Brick Township’s Board of Education is scheduled to hold a hearing on its 2015-16 school year operating budget this week before taking a vote on adoption of the spending plan.
The budget includes a 0.9 percent tax increase, well below the state’s 2 percent cap on expenditures and tax levy increases. The 2015-16 budget, as it appears on an agenda for Thursday’s board meeting, is $146,930,267 supported by a $100,000,721 tax levy. The levy is the same as that which appears on the tentative budget which was introduced last month.
The primary driver of the increase in the tax levy this year is the district’s debt service, which totals $2,688,428. Of that amount, $2,378,131 will be funded through property taxes.
The budget rose from last year; the 2014-15 school year budget totaled $146,520,788, supported by a $99,113,095 tax levy.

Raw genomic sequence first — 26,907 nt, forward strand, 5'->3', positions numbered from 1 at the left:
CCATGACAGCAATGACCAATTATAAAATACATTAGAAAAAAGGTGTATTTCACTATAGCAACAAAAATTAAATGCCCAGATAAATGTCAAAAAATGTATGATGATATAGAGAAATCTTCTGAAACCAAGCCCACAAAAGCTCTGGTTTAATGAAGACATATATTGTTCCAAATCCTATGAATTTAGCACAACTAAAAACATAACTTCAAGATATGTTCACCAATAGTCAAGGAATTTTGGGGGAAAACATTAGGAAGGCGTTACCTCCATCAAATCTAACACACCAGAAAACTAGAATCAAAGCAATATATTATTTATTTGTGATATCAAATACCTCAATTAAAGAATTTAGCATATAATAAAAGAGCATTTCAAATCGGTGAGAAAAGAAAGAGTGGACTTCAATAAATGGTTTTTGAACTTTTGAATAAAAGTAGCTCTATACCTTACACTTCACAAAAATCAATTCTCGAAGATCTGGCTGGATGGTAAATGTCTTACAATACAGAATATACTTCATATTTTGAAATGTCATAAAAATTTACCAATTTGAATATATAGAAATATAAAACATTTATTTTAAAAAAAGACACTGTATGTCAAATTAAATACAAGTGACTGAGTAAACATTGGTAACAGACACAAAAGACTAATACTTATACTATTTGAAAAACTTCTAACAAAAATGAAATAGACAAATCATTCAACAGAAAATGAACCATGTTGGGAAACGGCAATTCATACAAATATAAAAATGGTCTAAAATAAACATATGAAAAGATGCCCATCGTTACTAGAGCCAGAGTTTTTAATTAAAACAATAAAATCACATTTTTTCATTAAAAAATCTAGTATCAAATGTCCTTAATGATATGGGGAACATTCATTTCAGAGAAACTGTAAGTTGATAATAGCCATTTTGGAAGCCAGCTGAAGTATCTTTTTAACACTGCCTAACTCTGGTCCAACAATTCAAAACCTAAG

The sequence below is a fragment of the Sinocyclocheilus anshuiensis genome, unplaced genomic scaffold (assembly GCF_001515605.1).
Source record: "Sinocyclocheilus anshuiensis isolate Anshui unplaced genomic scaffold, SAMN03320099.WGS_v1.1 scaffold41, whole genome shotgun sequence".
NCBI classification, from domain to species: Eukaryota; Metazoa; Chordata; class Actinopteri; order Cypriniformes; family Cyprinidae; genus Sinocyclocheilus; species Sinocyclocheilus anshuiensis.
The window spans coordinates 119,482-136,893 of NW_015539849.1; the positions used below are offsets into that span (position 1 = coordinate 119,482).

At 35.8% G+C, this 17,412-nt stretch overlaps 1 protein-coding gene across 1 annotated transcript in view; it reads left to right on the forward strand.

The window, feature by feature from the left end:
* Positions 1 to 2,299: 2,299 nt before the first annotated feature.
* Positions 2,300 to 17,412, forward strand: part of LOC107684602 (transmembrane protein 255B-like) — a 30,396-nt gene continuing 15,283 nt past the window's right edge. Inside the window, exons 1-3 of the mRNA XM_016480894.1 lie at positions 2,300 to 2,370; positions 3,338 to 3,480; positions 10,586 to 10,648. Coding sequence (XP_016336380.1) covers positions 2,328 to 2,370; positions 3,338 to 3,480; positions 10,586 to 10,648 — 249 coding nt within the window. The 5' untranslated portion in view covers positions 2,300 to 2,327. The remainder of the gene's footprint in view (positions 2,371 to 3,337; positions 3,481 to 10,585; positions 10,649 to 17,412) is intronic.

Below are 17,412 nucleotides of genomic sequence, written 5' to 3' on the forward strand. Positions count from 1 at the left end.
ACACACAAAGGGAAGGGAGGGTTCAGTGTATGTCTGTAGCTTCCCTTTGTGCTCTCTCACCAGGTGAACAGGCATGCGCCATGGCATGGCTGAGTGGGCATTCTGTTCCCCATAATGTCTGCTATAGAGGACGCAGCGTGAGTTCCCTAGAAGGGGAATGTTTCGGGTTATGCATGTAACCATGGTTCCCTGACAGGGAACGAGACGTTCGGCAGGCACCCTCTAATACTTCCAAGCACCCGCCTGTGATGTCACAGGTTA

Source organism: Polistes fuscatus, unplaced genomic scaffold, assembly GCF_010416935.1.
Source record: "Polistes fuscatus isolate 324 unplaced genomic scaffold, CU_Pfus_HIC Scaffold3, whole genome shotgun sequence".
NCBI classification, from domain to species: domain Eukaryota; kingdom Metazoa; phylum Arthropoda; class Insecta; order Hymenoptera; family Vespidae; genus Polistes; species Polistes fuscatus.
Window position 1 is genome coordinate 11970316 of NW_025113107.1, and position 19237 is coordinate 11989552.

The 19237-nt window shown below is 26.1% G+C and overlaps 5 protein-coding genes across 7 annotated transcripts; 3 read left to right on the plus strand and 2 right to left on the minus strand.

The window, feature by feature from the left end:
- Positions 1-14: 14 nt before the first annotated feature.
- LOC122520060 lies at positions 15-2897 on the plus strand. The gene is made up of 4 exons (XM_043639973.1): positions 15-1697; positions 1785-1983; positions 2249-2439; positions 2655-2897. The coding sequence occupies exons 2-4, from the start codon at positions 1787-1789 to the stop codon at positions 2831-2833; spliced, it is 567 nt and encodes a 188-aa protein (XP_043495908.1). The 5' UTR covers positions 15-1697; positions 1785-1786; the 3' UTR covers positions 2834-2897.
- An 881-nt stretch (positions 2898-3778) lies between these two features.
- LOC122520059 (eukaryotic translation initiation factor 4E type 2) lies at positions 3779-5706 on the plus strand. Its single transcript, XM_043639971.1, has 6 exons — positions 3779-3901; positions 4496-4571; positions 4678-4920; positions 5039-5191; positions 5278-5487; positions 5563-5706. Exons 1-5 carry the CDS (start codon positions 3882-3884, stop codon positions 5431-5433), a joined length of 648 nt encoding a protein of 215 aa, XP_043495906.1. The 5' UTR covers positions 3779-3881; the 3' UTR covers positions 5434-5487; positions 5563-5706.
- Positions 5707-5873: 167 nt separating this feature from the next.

Though Brick’s tax burden is below the state average, New Jersey residents as a whole pay the highest property taxes in the nation – often propelled upward by the burden local residents must shoulder to fund their school systems. Brick will receive $35,938,828 in state aid for the 2015-16 school year, the same amount the district received for the current school year.
Often criticized by suburban taxpayers, New Jersey’s funding formula provides the majority of its education funding to 31 mainly urban, low-income districts, formerly known as “Abbott” districts after the series of Supreme Court decisions bearing that name. A lack of state aid means local taxpayers must fund more of their districts’ budgets, leading to higher property tax levies given a lesser amount of assistance from the state. In the state’s proposed 2015-16 budget, about 65 percent of the state’s total educational funding is provided to those districts, out of 590 total.